As a student of Racism in Amerika and a child of a Latina immigrant Mother where I was born a bastard named Jose Luis Jaramillo out of default, I was re-named as an illegitimate because of data equity. My struggle to fight for my name has directed me to study the language of hegemonic racism and oppression through the language of Slang and Euphemism with its study of Ethnophaulic. Philology is a disciplined study of language employed through its vocational term as an ethnophaulic which is derived from a combination of two Greek words ethnos (‘people’) and phaulisma (‘disparage’) meaning to disparage a group of people.

An ethnophaulic who also studies the root source of words which was historically used to depreciate a group of people, employed through an ethnic slur or racist term. Many of our racist terms were used in its deeds which can be referenced through its book titled, Slang and Euphemism authored by Richard Spears who faithfully compiled a dictionary of curses, insults, sexual slangs with its metaphor, racial slurs, and lingo, along with its study of censored history of disparagement which has been used as tools of hatred directed against our oppressed race through its testimony whether its insults and slurs existed in our world of yesterday and today.

Language and its racist terms will always be at the fundamental root of racism.

Green closed his Green Book with the finality of a prophet stating, “There will be a day sometime in the near future when this guide will not have to be published. That is when we as a race will have equal opportunities and privileges to travel freely in the United States. You say racial hate and classism has ended in Amerika? I say it has only begun,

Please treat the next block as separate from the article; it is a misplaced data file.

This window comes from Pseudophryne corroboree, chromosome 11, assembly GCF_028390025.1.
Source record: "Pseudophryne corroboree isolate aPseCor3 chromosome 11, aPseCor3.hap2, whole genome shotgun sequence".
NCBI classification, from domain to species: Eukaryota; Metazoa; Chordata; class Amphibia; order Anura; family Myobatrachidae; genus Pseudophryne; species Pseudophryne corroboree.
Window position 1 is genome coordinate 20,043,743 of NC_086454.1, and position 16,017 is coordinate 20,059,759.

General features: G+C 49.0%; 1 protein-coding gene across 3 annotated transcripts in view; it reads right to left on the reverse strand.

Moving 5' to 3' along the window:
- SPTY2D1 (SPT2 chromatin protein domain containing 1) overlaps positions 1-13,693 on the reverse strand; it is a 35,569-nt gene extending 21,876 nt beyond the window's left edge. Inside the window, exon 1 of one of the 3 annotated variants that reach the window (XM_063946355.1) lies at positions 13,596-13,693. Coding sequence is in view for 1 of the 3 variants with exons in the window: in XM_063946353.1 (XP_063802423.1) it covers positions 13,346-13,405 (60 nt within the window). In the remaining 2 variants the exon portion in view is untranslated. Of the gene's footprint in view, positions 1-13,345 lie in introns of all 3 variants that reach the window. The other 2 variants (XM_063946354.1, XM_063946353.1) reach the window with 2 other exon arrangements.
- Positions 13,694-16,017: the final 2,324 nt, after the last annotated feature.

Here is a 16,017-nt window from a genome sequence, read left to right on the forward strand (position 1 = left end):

Until that time.

Jim Crow of the North – Full-Length Documentary


Traveling with “The Green Book” during the Jim Crow era


If you have questions or need more detail, please contact me at 323 447 7416 or by e-mail at artsaveslives@att.net

With an Art which Saves Lives,



Reference Source:

Amerika The Land of Caste.


Analysis of Allie Abboud – New Racial Distinctions – Casta Painting

Maritime Empires Maintained and Developed

Rulers used a variety of methods to legitimize and consolidate their power.

The Atlantic trading system involved the movement of labor–including slaves–and the mixing of African, American, and European cultures and peoples, with all parties contributing to this cultural synthesis.

States treated different ethnic and religious groups in ways that utilized their economic contributions while limiting their ability to challenge the authority of its state.

Example: Spanish and Portuguese creation of new racial classifications in the Americas including mestizo, mulatto (Mule), and creole.

Source History on Casta Paintings by Puro Sangre….

  1. Casta painting attempts to capture reality yet is fictitious.
  1. Casta paintings were product of the European Enlightenment through its indoctrination believed ethnic people as commodities could be categorized into classes through ethnic makeup.
  1. Casta paintings declared themselves as subordinates by retaining hegemonic power in New Spanish societies through paintings which showed that the more European you were the closer you are to the social and racial hierarchy.
  1. Historians believed commissioned Casta paintings were ordered by its patron of Viceroys who commissioned the paintings as stand-in for the Spanish Rey or King in the Americas.
  1. Historians believed they were commissioned out of fear where individuals as purebloods felt threatened and found the dilution of their pureblood being dissolved alarming. (We are here to recreate the form as pastiche in ringing the alarm.)

Historical Sources:

In his idea compendiosa del Reyno de Nueva Esparña (1774), the native of Cádiz, Pedro Alonso; Crouley, provides a detailed description of the lineages of New Spain. In this account, the author explains how Spanish blood, as opposed to Black, could be redeemed.